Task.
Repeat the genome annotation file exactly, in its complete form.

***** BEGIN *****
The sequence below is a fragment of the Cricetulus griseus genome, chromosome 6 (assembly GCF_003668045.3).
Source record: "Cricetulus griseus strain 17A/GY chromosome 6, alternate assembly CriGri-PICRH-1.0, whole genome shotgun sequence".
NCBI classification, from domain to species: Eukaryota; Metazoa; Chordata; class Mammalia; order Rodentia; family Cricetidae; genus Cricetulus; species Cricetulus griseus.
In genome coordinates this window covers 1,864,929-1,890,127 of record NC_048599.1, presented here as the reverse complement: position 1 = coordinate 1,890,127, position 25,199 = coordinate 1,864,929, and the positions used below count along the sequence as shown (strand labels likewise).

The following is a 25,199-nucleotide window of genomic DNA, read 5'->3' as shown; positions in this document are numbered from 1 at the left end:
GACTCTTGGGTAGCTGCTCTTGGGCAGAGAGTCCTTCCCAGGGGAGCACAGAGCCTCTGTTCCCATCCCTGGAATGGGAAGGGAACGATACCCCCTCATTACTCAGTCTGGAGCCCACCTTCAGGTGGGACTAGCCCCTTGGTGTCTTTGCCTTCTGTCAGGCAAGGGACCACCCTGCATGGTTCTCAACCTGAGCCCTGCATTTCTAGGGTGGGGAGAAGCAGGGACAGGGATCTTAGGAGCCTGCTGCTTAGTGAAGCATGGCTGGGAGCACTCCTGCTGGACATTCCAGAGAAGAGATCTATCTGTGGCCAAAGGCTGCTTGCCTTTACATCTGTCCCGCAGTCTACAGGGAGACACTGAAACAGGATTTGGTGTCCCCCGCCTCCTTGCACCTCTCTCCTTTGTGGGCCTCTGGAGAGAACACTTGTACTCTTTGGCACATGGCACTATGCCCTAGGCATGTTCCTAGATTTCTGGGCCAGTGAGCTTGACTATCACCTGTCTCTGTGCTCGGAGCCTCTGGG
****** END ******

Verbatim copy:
The sequence below is a fragment of the Cricetulus griseus genome, chromosome 6 (assembly GCF_003668045.3).
Source record: "Cricetulus griseus strain 17A/GY chromosome 6, alternate assembly CriGri-PICRH-1.0, whole genome shotgun sequence".
NCBI classification, from domain to species: Eukaryota; Metazoa; Chordata; class Mammalia; order Rodentia; family Cricetidae; genus Cricetulus; species Cricetulus griseus.
In genome coordinates this window covers 1,864,929-1,890,127 of record NC_048599.1, presented here as the reverse complement: position 1 = coordinate 1,890,127, position 25,199 = coordinate 1,864,929, and the positions used below count along the sequence as shown (strand labels likewise).

The following is a 25,199-nucleotide window of genomic DNA, read 5'->3' as shown; positions in this document are numbered from 1 at the left end:
GACTCTTGGGTAGCTGCTCTTGGGCAGAGAGTCCTTCCCAGGGGAGCACAGAGCCTCTGTTCCCATCCCTGGAATGGGAAGGGAACGATACCCCCTCATTACTCAGTCTGGAGCCCACCTTCAGGTGGGACTAGCCCCTTGGTGTCTTTGCCTTCTGTCAGGCAAGGGACCACCCTGCATGGTTCTCAACCTGAGCCCTGCATTTCTAGGGTGGGGAGAAGCAGGGACAGGGATCTTAGGAGCCTGCTGCTTAGTGAAGCATGGCTGGGAGCACTCCTGCTGGACATTCCAGAGAAGAGATCTATCTGTGGCCAAAGGCTGCTTGCCTTTACATCTGTCCCGCAGTCTACAGGGAGACACTGAAACAGGATTTGGTGTCCCCCGCCTCCTTGCACCTCTCTCCTTTGTGGGCCTCTGGAGAGAACACTTGTACTCTTTGGCACATGGCACTATGCCCTAGGCATGTTCCTAGATTTCTGGGCCAGTGAGCTTGACTATCACCTGTCTCTGTGCTCGGAGCCTCTGGG